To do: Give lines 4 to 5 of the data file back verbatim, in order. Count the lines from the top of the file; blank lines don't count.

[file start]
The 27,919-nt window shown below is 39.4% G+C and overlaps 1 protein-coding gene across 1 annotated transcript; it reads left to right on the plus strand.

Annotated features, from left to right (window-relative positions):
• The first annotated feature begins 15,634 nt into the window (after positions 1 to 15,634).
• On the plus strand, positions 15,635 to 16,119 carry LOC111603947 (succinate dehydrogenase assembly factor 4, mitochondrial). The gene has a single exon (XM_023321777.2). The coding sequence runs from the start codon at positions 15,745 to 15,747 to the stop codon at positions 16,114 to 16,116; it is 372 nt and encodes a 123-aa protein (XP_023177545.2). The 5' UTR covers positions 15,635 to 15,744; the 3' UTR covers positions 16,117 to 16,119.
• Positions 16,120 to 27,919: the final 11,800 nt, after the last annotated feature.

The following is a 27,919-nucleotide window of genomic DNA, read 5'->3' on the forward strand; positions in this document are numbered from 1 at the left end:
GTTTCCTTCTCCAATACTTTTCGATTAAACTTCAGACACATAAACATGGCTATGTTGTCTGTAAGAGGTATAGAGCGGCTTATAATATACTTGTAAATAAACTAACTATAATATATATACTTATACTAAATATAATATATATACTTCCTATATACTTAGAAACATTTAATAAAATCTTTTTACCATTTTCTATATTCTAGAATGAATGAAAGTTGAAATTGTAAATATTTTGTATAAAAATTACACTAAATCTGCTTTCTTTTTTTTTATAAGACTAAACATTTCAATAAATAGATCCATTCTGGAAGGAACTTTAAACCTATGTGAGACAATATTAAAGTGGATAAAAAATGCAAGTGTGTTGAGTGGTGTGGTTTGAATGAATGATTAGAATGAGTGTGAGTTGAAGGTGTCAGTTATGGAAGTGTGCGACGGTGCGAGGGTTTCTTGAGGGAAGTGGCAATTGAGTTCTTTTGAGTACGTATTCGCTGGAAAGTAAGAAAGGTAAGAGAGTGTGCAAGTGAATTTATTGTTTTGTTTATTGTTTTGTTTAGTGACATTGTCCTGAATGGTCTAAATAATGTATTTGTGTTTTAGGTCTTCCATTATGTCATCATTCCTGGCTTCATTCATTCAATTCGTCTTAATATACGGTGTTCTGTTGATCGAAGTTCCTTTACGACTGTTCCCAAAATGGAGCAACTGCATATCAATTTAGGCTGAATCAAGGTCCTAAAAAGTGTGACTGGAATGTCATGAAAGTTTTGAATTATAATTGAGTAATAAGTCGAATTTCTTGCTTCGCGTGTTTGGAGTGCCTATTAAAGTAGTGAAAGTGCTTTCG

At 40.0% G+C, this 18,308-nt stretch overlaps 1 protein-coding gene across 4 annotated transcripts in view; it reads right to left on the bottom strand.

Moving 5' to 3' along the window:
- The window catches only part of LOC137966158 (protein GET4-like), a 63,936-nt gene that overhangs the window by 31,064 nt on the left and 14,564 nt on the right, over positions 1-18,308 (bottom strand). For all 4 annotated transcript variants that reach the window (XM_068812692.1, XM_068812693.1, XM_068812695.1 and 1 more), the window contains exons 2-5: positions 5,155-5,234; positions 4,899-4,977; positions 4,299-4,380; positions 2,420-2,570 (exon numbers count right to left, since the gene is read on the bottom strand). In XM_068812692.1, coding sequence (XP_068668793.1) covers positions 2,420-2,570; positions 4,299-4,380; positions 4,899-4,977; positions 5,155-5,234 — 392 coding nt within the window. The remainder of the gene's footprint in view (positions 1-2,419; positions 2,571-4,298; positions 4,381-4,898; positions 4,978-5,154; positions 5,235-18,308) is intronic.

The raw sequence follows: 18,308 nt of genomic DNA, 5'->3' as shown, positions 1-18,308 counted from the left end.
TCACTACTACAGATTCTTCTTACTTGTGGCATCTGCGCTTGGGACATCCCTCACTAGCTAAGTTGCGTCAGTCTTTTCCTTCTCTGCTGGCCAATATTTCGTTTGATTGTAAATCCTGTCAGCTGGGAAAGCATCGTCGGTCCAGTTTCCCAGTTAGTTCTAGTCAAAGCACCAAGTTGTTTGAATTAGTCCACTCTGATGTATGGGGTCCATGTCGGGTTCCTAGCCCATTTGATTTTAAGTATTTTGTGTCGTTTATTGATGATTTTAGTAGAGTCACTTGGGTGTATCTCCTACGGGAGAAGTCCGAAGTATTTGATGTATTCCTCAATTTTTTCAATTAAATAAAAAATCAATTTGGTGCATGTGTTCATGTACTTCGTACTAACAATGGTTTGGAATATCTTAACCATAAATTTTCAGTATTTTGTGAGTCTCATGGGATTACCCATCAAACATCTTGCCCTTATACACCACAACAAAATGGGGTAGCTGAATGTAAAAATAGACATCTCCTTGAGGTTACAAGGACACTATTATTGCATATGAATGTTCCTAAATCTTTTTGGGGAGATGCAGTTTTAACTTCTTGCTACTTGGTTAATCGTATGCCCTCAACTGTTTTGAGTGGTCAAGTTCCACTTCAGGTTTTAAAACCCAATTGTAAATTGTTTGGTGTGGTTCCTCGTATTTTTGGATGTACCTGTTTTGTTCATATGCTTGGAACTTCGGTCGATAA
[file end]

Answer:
• On the plus strand, positions 15,635 to 16,119 carry LOC111603947 (succinate dehydrogenase assembly factor 4, mitochondrial). The gene has a single exon (XM_023321777.2). The coding sequence runs from the start codon at positions 15,745 to 15,747 to the stop codon at positions 16,114 to 16,116; it is 372 nt and encodes a 123-aa protein (XP_023177545.2). The 5' UTR covers positions 15,635 to 15,744; the 3' UTR covers positions 16,117 to 16,119.
• Positions 16,120 to 27,919: the final 11,800 nt, after the last annotated feature.